APPEAL from a decree of a District Court of three judges denying an injunction and dismissing the bill in a suit to set aside an order of the Interstate Commerce Commission canceling proposed tariffs.

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Mr. R.S. Outlaw, with whom Messrs. A.B. Enoch, H.H. Larimore, E.E. McInnis, M.L. Bell, W.F. Dickinson, and E.J. White were on the brief, for appellants.

Mr. Daniel W. Knowlton, with whom Attorney General Mitchell and Mr. Elmer B. Collins, Special Assistant to the Attorney General, were on the brief, for appellees United States and Interstate Commerce Commission.

Mr. Frank H. Towner, with whom Messrs. Silas H. Strawn, Frank H. Moore, and Wm. E. Davis were on the brief, for appellees Kansas City Southern Railway Company et al.

MR. JUSTICE BRANDEIS delivered the opinion of the Court.

This suit was brought in the federal court for northern Illinois, under the Urgent Deficiencies Act of October 22, 1913, c. 32, 38 Stat. 208, 220, to enjoin and annul an order of the Interstate Commerce Commission entered July 6, 1927. That order directed the Atchison, Topeka and Santa Fe and two other railroads to cancel proposed tariffs increasing the respective grain rates from numerous country points in Colorado, Kansas and Nebraska to Kansas City, Missouri, and Wichita, Kansas. Grain and Grain Products from Colorado, Kansas and Nebraska to Gulf Ports for Export, 129 I.C.C. 261. Those three carriers are the plaintiffs. Besides the United States and the Commission, the Kansas City Southern, and certain other carriers, which compete with the plaintiffs for the grain export traffic from Kansas City to Gulf ports, are the defendants. The District Court, three judges sitting, denied the injunction and dismissed the bill. 33 F.2d 345. The case is here on direct appeal from the final decree. We are of opinion that it should be affirmed.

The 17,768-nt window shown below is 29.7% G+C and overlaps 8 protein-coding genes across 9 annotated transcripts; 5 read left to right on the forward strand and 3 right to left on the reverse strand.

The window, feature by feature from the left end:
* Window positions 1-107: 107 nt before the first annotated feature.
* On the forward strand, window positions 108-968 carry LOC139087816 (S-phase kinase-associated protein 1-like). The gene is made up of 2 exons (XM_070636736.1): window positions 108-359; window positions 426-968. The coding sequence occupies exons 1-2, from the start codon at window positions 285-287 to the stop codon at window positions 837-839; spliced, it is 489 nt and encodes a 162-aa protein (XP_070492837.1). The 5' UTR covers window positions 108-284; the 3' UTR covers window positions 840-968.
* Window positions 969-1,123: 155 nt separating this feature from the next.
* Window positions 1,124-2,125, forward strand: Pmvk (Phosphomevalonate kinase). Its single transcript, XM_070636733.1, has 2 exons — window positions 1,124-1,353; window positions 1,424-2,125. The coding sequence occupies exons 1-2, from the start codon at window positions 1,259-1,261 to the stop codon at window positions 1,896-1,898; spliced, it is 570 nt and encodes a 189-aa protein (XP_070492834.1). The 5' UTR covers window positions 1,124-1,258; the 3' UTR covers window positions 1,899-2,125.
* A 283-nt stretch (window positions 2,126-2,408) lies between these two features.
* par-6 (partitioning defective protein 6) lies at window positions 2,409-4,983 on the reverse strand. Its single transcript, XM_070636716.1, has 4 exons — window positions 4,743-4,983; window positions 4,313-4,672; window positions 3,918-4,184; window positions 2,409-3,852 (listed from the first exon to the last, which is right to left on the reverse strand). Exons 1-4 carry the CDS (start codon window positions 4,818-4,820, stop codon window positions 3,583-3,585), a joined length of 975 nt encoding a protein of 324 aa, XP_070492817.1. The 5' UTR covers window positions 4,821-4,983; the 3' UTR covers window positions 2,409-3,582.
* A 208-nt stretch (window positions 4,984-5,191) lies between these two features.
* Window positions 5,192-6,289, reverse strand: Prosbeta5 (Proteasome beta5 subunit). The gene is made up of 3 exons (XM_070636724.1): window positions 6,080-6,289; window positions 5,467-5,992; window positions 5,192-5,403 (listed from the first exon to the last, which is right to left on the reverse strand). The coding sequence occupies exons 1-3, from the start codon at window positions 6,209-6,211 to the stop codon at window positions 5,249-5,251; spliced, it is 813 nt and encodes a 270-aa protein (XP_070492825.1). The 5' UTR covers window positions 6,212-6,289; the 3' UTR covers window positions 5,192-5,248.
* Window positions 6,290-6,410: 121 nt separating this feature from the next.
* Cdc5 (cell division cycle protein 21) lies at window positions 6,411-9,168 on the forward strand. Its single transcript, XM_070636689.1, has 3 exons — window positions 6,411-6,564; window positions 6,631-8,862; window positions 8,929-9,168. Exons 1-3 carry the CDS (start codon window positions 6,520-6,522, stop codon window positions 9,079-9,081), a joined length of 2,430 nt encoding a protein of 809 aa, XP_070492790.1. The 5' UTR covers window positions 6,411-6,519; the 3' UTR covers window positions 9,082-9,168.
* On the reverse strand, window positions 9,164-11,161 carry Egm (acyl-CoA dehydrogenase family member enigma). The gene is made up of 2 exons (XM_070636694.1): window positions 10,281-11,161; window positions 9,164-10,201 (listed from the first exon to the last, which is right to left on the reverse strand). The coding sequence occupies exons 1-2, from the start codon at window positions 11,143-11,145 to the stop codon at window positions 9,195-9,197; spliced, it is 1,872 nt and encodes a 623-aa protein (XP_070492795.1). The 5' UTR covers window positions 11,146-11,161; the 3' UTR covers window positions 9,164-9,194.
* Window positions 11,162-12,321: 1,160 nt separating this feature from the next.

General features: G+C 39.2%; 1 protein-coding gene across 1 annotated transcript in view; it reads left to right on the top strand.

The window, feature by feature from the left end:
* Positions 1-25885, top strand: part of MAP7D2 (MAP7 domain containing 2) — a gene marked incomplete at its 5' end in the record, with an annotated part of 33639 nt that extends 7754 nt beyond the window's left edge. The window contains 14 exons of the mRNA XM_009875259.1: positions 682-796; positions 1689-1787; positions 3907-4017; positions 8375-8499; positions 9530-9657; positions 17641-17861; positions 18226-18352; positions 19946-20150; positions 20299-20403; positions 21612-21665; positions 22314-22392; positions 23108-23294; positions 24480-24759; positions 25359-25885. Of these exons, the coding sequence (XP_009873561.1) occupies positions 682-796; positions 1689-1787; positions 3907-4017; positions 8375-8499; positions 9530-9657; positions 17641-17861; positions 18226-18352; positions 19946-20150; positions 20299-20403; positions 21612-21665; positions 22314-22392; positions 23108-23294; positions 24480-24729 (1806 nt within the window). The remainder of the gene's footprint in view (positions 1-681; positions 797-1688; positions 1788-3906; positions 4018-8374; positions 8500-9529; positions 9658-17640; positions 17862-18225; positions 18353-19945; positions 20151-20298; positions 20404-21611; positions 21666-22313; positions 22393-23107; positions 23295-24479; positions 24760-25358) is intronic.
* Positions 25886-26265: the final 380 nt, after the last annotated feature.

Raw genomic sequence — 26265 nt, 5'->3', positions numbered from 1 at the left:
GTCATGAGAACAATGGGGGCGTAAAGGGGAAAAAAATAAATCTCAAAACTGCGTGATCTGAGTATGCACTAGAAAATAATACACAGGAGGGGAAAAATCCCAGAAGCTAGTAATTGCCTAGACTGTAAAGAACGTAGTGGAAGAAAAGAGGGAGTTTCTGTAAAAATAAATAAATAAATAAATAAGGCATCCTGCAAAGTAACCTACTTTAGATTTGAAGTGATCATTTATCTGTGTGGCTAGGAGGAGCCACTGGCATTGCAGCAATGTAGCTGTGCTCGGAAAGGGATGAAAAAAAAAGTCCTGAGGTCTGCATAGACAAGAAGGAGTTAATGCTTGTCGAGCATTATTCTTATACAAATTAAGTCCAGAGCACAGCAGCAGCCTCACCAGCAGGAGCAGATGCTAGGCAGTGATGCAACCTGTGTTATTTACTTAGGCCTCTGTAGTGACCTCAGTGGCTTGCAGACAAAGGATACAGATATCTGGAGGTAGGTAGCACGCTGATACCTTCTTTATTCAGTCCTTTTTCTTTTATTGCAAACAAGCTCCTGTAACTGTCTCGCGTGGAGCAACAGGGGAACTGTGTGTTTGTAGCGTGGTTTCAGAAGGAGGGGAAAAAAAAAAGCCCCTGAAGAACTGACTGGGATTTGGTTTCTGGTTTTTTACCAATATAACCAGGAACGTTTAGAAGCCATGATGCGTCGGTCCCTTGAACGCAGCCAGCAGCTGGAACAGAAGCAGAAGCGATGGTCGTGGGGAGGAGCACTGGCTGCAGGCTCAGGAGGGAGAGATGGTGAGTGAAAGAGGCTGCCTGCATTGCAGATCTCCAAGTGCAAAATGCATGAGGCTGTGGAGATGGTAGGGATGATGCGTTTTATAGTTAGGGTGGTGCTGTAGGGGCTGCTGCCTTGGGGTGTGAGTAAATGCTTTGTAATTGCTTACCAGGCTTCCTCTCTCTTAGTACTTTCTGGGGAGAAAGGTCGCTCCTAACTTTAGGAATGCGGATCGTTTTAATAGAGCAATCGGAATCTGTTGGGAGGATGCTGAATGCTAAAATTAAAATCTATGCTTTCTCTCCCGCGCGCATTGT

The legal question presented is not dependent upon the fact that the tariffs challenged are those of three independent

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railroads; nor upon the fact that the rates are different for wheat than for some other grain; nor upon the fact that the tariff of each railroad includes differing rates from numerous country points in each of the three States; nor upon the fact that some of the rates from those points are for transportation to Kansas City, and some to Wichita; nor upon the fact that there are several railroads which, as competitors of the plaintiffs for traffic from those cities to several Gulf ports, are affected by the rates challenged. The statement of the facts may, therefore, be simplified by limiting it to a single rate of one of the plaintiff carriers for wheat to Kansas City; and showing the effect of that increased rate on one of that carrier’s competitors for traffic from that market to a single Gulf port.

The Santa Fe has a line direct from Dodge City, Kansas, to the Gulf via which its through rate on wheat for export is 47 cents per 100 pounds. It has also a line from Dodge City via Kansas City to the Gulf on which its through rate, prior to 1924, was 51 cents, being the sum (or combination) of the local rate from Dodge City to Kansas City (20.5 cents) and the standard proportional rate from Kansas City to the Gulf (30.5 cents).[1]